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What kind of tactics? The complaints alleged by Sodexo sound like an episode of the Sopranos. Sodexo claimed SEIU officials threatened to harm the business unless it gave into union demands. They ostensibly carried through on those threats, which included:
- Throwing plastic roaches onto food being served by Sodexo USA at a high profile event;
- Scaring hospital patients by insinuating that Sodexo USA food contained bugs, rat droppings, mold and flies;
- Lying to interfere with Sodexo USA business and sneaking into elementary schools to avoid security;
- Violating lobbying laws to steer business away from Sodexo USA, even at the risk of costing Sodexo USA employees their jobs; and
- Harassing Sodexo USA employees by threatening to accuse them of wrongdoing.
Sodexo also claimed monetary damages, noting that the SEIU’s actions cost the company a contract with the Department of Defense worth $765 million, and contended that they had interfered with other contracts as well. If such allegations were proven, the monetary damages might have been great enough to put the SEIU out of business.
On July 27th, the case took a turn for the worse–for the SEIU. U.S. District Judge Claude Hilton rejected the union’s attempt to have the racketeering lawsuit dismissed because Sodexo “has stated a claim upon which relief can be had.” In a show of bravado, the union released a statement. “The ruling means that SEIU will have an opportunity to prove the facts about our organization, our members, and our work regarding Sodexo,” the labor group said in the release. “We look forward to proving what this campaign is really about and defending our freedom to speak out against abuses by corporate entities.”
In reality, the ruling was a critical turning point because it allowed Sodexo to proceed with formal discovery, giving them the right to examine a treasure trove of union information, including union letters, emails, internal memos and union finances. In other words, as incriminating as John Sweeney’s Contract Campaign Manual was in and of itself, it might have represented the tip of a far more thuggish, and possibly corrupt, iceberg.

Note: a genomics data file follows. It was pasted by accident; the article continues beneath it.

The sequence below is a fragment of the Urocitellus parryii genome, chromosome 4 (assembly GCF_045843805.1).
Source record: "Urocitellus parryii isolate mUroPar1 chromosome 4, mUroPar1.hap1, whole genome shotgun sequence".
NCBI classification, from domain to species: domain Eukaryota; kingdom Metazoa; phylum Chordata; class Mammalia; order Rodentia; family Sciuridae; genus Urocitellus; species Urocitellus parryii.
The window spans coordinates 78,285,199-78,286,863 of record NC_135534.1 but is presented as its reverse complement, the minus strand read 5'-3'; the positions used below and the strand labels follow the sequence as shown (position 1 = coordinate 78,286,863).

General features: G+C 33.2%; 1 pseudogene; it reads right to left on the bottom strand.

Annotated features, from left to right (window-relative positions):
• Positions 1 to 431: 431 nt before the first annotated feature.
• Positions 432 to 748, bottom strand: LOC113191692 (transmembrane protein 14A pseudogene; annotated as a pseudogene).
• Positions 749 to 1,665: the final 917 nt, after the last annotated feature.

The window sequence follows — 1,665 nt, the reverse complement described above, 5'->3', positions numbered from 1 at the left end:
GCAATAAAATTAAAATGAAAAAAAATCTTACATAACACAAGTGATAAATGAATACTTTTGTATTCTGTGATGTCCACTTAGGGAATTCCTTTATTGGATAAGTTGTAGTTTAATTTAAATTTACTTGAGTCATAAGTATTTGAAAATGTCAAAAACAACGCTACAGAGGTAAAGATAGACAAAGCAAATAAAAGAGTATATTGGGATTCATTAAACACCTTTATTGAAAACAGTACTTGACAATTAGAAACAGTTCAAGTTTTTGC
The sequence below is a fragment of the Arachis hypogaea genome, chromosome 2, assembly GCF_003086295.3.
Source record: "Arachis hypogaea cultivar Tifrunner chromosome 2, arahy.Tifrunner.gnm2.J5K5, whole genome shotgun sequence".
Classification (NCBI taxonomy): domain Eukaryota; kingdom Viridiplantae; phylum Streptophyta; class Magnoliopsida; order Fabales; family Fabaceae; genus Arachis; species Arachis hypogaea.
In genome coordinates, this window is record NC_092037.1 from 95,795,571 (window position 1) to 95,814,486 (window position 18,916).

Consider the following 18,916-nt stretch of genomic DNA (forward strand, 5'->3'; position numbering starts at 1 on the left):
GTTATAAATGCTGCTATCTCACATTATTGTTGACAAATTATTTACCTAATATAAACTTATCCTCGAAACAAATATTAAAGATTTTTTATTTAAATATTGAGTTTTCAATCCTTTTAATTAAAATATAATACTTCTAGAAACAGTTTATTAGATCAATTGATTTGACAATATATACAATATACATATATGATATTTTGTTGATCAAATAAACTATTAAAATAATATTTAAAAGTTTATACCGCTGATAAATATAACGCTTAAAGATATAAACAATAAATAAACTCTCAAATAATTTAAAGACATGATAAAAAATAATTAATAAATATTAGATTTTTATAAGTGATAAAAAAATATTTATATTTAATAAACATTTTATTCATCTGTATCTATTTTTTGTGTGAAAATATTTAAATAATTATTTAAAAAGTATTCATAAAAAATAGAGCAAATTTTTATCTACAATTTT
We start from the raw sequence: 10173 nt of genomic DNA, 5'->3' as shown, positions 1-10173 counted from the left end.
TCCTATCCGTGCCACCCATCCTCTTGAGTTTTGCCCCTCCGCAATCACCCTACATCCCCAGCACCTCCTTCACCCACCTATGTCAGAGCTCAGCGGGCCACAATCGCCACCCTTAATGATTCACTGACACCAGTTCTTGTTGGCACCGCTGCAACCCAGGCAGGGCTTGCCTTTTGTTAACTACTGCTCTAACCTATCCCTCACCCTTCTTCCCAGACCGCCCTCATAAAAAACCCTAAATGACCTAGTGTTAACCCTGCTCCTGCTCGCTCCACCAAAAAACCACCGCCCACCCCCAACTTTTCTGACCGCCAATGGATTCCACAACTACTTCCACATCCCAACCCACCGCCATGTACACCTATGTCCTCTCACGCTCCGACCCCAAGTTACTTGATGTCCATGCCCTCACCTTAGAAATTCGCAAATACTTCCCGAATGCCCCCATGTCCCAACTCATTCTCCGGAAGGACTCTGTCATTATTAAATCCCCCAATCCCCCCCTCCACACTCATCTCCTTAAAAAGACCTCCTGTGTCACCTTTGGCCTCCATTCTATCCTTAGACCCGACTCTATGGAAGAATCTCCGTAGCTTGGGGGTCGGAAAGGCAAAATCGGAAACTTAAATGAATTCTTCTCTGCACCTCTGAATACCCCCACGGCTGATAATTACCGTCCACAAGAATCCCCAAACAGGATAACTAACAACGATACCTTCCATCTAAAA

Apparently union leaders must have thought so. On September 15th, Sodexo announced they had reached a settlement with the SEIU, in which they agreed to drop their RICO suit in exchange for the union ending its Clean Up Sodexo campaign.
Perhaps the most enlightening part of this case was the fact that the Manual was introduced as evidence. Even if one assumes Sweeney wrote it in his last year at SEIU, it means that these tactics of intimidation have been employed for at least the last 16 years and possibly far longer. Some of Sweeney’s chapter titles require no explanation. To wit: Escalating Pressure Tactics; Pressure on Individual Officers; Helping Reporters Do Their Jobs; Legal/Regulatory Pressure; Political/Legislative Pressure; Workers’ Role in Researching Pressure Points; Keeping Strikes Strong; and Organizing Successful Rallies and Demonstrations.
Such calculated thuggery has now become routine, with a new wrinkle: union mobs now feel entitled to air their grievances in front of the private residences of individuals they see as impediments to their agenda. And as most Americans are slowly becoming aware, unions and their tactics have been integrated into the OWS movement. In Oakland, such tactics are beginning to bear fruit: on Wednesday, the nation’s fifth busiest harbor was effectively shut down, while banks and other businesses were vandalized. By early Thursday morning, police in riot gear were battling protesters who pelted the officers with chunks of concrete, bottles–and molotov cocktails. According to City Administrator Deanna Santana, the initial protests included about 5 percent of city workers, and according to Oakland Unified School District spokesman Troy Flint, 18 percent of the district’s 2,000 teachers didn’t show up for work. Whether any of them were part of the more violent protests remains to be seen, when those arrested are processed.
Smart labor leaders would disassociate themselves from the OWS mobs while there is still time to do so. Yet as one peruses Mr. Sweeney’s Manual, a disquieting idea arises: coordinated intimidation may no longer be a last resort option for addressing union grievances. It may very well be the only option in the eyes of today’s union leaders. Leaders who have adopted the codified intimidation tactics of John Sweeney.
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